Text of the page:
Think I have my interface idea sorted, nice and powerful but still very simple to use. I was only thinking of how the actions just float about. IE not assigned to anything. I suppose unless you scan through all the code there is no way to figure out which actions should be allowed on what ACO's is there? The only other option is to link AXO's to ACO's but that still requires a human to update the information.

I suppose this ACL stuff is very powerful so only a developer or system admin would be using it, and they should understand what the system can do.

I suppose I could write a script which every once in a while scanned the files for my check procedures and constructed a DB table so when you select what ACO to restrict access on it would show you the available actions. Seems a lot of hard work tbh.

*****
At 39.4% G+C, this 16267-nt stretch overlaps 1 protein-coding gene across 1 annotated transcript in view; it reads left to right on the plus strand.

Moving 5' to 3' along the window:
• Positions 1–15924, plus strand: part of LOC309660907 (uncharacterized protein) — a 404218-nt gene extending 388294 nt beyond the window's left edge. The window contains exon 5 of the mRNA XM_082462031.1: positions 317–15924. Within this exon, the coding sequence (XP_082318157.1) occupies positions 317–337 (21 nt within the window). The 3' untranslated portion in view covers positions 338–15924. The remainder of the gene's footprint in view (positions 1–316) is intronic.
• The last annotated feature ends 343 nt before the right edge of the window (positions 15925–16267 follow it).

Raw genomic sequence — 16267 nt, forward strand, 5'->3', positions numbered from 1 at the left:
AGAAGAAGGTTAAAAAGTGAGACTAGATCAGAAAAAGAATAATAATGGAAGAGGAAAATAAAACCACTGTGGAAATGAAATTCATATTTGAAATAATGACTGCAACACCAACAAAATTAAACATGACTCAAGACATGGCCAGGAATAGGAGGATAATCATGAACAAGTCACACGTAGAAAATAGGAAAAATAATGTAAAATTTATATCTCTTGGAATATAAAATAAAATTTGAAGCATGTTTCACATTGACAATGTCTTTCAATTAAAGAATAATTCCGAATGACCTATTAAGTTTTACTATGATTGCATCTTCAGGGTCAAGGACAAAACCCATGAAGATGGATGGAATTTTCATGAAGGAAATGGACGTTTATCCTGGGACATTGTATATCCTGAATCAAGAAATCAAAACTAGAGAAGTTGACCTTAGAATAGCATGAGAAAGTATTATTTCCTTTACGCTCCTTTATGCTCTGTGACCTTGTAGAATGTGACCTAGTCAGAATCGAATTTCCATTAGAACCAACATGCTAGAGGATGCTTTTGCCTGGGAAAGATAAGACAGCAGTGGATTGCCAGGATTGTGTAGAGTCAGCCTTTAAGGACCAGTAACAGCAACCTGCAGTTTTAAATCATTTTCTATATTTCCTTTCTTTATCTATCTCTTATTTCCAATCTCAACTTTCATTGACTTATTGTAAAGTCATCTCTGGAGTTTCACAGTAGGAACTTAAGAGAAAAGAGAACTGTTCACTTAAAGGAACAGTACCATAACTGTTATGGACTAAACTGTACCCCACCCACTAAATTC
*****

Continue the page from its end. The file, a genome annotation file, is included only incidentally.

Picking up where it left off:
Interface idea is here if anyone is interested.

I made some changes to the delete functions for ARO & ACO. Reason being was your delete query wasn't working if the ARO/ACO wasn't in a access rule.

Now this query will delete the ARO/ACO even if it wasn't in an access rule.

The difference is I used LEFT JOIN's instead of JOIN's.

ARO Delete Query
$rs = $this->_CI->db->query('DELETE '.$this->_Tables['aros'].'
                                       FROM '.$this->_Tables['aros'].'
                                       LEFT JOIN '.$this->_Tables['access'].' ON '.$this->_Tables['aros'].'.id = '.$this->_Tables['access'].'.aro_id
                                       LEFT JOIN '.$this->_Tables['access_actions'].' ON '.$this->_Tables['access'].'.id = '.$this->_Tables['access_actions'].'.access_id
                                       WHERE '.$this->_Tables['acos'].'.lft BETWEEN '.$left.' AND '.$right)

ACO Delete Query
$rs = $this->_CI->db->query('DELETE '.$this->_Tables['acos'].'